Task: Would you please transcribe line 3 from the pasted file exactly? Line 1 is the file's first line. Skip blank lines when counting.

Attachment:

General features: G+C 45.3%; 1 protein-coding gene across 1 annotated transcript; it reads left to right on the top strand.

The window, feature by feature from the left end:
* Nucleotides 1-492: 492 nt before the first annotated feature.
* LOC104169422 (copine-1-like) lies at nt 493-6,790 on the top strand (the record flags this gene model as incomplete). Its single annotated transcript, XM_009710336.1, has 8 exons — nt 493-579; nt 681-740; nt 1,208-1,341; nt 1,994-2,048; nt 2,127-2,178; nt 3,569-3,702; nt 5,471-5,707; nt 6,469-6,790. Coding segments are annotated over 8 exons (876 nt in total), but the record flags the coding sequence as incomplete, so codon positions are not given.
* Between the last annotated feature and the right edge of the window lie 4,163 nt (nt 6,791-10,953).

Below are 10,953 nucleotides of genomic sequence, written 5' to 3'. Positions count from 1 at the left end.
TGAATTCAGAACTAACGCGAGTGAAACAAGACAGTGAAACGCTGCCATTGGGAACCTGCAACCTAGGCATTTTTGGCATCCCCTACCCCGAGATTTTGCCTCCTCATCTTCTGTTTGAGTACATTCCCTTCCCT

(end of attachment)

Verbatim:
* Nucleotides 1-492: 492 nt before the first annotated feature.